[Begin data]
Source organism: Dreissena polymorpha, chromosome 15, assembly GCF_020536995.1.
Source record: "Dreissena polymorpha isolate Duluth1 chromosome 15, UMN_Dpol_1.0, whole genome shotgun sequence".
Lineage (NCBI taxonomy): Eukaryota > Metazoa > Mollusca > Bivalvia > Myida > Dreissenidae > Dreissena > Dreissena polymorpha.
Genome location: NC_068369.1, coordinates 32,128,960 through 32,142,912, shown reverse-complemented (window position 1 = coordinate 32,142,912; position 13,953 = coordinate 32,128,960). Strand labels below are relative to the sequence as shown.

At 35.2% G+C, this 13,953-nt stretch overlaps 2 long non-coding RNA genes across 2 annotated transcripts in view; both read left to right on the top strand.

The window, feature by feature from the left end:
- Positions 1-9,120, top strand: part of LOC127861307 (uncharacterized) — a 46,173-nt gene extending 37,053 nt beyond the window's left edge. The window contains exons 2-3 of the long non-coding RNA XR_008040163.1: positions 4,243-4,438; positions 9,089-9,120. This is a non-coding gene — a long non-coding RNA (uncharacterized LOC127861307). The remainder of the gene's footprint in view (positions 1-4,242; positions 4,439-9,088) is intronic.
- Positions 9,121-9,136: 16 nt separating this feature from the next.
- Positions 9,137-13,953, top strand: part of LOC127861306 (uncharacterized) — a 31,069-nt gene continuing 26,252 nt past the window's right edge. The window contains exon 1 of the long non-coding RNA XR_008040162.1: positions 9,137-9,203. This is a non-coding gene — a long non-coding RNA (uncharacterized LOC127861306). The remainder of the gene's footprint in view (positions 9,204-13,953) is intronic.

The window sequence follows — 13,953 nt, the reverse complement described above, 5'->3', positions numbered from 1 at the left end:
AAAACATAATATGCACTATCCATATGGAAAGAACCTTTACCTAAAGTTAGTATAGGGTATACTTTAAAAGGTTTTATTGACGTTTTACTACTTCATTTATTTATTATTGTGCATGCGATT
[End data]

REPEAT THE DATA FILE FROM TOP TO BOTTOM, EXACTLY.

Source organism: Dreissena polymorpha, chromosome 15, assembly GCF_020536995.1.
Source record: "Dreissena polymorpha isolate Duluth1 chromosome 15, UMN_Dpol_1.0, whole genome shotgun sequence".
Lineage (NCBI taxonomy): Eukaryota > Metazoa > Mollusca > Bivalvia > Myida > Dreissenidae > Dreissena > Dreissena polymorpha.
Genome location: NC_068369.1, coordinates 32,128,960 through 32,142,912, shown reverse-complemented (window position 1 = coordinate 32,142,912; position 13,953 = coordinate 32,128,960). Strand labels below are relative to the sequence as shown.

At 35.2% G+C, this 13,953-nt stretch overlaps 2 long non-coding RNA genes across 2 annotated transcripts in view; both read left to right on the top strand.

The window, feature by feature from the left end:
- Positions 1-9,120, top strand: part of LOC127861307 (uncharacterized) — a 46,173-nt gene extending 37,053 nt beyond the window's left edge. The window contains exons 2-3 of the long non-coding RNA XR_008040163.1: positions 4,243-4,438; positions 9,089-9,120. This is a non-coding gene — a long non-coding RNA (uncharacterized LOC127861307). The remainder of the gene's footprint in view (positions 1-4,242; positions 4,439-9,088) is intronic.
- Positions 9,121-9,136: 16 nt separating this feature from the next.
- Positions 9,137-13,953, top strand: part of LOC127861306 (uncharacterized) — a 31,069-nt gene continuing 26,252 nt past the window's right edge. The window contains exon 1 of the long non-coding RNA XR_008040162.1: positions 9,137-9,203. This is a non-coding gene — a long non-coding RNA (uncharacterized LOC127861306). The remainder of the gene's footprint in view (positions 9,204-13,953) is intronic.

The window sequence follows — 13,953 nt, the reverse complement described above, 5'->3', positions numbered from 1 at the left end:
AAAACATAATATGCACTATCCATATGGAAAGAACCTTTACCTAAAGTTAGTATAGGGTATACTTTAAAAGGTTTTATTGACGTTTTACTACTTCATTTATTTATTATTGTGCATGCGATT